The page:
Archived from on September 30, 2010. Except as expressly authorized by automobile-catalog. For 1998, the Explorer Sport became the sole version of the three-door; following the introduction of the third-generation Explorer, the Explorer Sport became a distinct model through the 2003 model year. Archived from on September 30, 2010. For 2008, Ford added side curtain airbags across the Explorer range. For the 2010 model year, Ford's became standard on all Explorers equipped with the Sync system, while V8s were restricted to 4-wheel-drive models. Archived from on September 30, 2010.
For 1997, a third-row seat was introduced as an option; expanding seating to seven passengers, the design was only offered in export markets. Also, a and became standard equipment. The five-speed automatic transmission was advanced. While sharing a number of design elements with the 1997 F-Series and Ford Expedition, the Ford Explorer also served as the introduction of a new design theme for several Ford vehicles; the 2003 Ford Expedition, the Ford Freestar, Ford Freestyle, and Ford Five Hundred would share various elements of the 2002 Ford Explorer design. The rear liftgate was redesigned, with the upper hatch enlarged.
Alongside the redesigned exterior, the interior of the second-generation Ford Explorer was given a redesign. Archived from on February 8, 2011. A 1995 redesign with a new suspension slightly raised the Explorer's center of gravity, but it was called inconsequential by a Ford spokesman. The Navajo lacked chrome trim, and was given separate designs for wheels, instrument panel lettering, and the steering wheel. It is designed for up to six passengers while improving fuel economy by 20 to 30 percent relative to the current V6 Explorer. The Explorer is available with an automatic intelligent system inspired by , featuring a variable center with computer controlled lock.
That is 1,500 lb 680 kg greater than the towing capacity stated for the Explorer America concept and 2,115 lb 959 kg less than the outgoing Explorer's towing capacity, although that was only available with the 4. A five-speed manual transmission was offered for 2002 before its discontinuation; as of 2018, it is the final year a Ford Explorer was available with a manual transmission. It went on sale in December 2010, after pre-launch sales had by the end of November 2010 totaled around 15,000. Archived from on January 17, 2010. Explorer's overall off-road is 15.
The Explorer was cleared by the as no more dangerous than any other truck when driven unsafely. Archived from on December 8, 2012. The grille features Ford's corporate three-bar design with upper and lower perforated mesh work, similar to that of the. Archived from on January 6, 2016. Archived from on September 30, 2010. The is a mid-size derived from the four-door Explorer; two generations were produced from 1999 to 2010.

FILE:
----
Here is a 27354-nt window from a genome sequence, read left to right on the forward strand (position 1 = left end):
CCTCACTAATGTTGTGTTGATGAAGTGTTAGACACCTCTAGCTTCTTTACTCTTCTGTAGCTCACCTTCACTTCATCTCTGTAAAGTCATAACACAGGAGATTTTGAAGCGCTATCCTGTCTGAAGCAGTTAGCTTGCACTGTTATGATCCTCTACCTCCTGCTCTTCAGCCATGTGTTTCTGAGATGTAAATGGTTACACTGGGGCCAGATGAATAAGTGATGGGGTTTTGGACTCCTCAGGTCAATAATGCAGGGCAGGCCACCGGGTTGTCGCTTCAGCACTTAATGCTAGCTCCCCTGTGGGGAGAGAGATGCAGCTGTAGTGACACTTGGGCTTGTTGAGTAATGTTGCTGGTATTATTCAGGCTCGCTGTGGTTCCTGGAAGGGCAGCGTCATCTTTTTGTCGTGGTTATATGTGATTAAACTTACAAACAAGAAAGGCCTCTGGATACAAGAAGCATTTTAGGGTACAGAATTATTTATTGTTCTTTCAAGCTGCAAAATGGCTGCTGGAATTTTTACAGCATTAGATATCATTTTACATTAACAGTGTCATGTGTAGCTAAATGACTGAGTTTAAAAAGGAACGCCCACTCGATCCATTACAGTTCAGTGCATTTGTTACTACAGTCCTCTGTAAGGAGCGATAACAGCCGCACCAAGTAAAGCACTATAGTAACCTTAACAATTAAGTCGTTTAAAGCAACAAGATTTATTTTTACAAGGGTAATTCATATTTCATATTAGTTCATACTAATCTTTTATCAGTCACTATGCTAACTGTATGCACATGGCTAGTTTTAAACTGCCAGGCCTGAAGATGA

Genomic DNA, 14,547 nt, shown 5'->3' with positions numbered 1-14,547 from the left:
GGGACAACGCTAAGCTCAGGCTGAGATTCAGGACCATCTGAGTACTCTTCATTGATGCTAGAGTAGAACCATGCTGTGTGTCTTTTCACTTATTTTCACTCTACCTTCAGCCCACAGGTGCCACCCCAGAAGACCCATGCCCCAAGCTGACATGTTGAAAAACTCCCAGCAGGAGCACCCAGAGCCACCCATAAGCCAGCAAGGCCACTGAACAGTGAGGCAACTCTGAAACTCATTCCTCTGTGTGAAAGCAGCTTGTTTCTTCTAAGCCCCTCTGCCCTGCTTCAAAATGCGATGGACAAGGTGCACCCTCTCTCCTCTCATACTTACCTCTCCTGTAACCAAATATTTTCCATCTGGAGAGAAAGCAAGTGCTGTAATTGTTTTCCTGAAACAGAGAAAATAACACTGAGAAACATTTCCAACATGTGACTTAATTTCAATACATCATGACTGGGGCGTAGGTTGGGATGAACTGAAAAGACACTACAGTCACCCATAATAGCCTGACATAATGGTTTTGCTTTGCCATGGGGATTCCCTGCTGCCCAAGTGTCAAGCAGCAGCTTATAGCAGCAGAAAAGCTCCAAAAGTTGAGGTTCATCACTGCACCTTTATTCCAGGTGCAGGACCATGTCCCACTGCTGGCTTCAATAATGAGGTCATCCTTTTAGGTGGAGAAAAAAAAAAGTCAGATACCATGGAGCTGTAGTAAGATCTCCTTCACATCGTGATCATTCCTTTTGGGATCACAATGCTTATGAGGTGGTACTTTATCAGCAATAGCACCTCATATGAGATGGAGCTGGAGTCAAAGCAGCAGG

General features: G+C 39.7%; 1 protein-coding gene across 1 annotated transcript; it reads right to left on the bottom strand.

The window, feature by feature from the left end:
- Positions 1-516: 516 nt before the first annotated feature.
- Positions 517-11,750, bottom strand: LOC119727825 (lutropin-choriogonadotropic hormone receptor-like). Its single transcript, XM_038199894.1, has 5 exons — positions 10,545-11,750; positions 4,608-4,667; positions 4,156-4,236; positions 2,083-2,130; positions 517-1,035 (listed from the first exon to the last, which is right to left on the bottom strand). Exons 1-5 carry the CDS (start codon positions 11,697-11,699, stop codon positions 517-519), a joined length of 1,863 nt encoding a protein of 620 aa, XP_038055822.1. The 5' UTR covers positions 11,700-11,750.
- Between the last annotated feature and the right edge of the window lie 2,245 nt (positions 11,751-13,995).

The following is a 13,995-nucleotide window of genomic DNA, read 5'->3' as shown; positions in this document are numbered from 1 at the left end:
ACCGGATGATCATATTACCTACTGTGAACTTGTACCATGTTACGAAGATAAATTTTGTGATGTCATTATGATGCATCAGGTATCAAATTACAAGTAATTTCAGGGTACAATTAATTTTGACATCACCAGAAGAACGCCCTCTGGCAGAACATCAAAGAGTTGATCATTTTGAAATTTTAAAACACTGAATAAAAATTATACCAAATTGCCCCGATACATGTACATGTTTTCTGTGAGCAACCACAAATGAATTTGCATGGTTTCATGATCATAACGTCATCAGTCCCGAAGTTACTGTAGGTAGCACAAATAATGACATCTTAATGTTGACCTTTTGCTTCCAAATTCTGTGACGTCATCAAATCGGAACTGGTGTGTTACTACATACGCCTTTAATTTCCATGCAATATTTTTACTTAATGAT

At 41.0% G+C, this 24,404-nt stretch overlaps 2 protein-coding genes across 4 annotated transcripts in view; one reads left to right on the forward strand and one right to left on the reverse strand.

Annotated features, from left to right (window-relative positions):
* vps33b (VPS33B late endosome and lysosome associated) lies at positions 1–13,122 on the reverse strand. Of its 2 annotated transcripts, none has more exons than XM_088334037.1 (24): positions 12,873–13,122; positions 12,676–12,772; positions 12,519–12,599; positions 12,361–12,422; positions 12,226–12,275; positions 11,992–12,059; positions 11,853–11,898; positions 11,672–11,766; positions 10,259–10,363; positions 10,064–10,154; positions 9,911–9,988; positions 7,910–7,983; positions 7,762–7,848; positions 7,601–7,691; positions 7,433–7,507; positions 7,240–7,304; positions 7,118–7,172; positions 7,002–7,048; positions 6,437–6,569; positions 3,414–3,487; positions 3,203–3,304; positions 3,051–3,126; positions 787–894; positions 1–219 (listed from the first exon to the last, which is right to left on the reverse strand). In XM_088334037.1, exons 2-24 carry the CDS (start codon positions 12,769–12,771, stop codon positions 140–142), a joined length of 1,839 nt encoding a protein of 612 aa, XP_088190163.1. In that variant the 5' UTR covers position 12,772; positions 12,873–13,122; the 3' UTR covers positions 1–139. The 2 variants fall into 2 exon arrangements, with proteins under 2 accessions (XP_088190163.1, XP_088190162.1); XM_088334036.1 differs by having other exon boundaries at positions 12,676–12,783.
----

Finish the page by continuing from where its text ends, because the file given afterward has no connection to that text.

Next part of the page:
For 2000, Ford added flex-fuel capability to the Explorer for the first time. Ford argued that Firestone was at fault, noting that the tires made by Firestone were very defective. Archived from on September 30, 2010. Conventional front and rear are used with 3. Offered exclusively in an all-wheel drive configuration, the Utility is offered with a twin-turbocharged 3.
Archived from on September 30, 2010. The cargo floor was lowered several inches, adding nearly 10 cubic feet of total cargo room. With the addition of independent rear suspension, several functional changes were brought as part of the redesign. The interior was given redesigned front and rear seats, along with second-generation airbags; side airbags were introduced as an option. It also mates with a 10-speed automatic and sees an increase in towing capacity, to 5,600 lb 2,540 kg. Many vehicle injury attorneys dissent from this view. Archived from on June 13, 2002.
From 1990 to 1994, Mazda marketed the two-door Ford Explorer as the Mazda Navajo; the model was awarded the 1991 award. Archived from on May 11, 2009. During its production, numerous variants of the Explorer have been marketed, with Lincoln-Mercury selling the four-door Explorer as the 1996—2010 and the 2002—2005; 2019— ; Mazda sold the Explorer Sport as the Mazda Navajo 1990—1994. Terrain Management includes four selectable modes. While the third-generation Ford Explorer was in development during the late 1990s a controversy involving the developed, thus the increased stability of the configuration was designed in part to reduce rollover risk. Offered solely in a three-door configuration, the Navajo differed from the Explorer primarily the design of its front fascia and exterior trim. As of 2014, the Explorer is available in Ukraine and Belarus.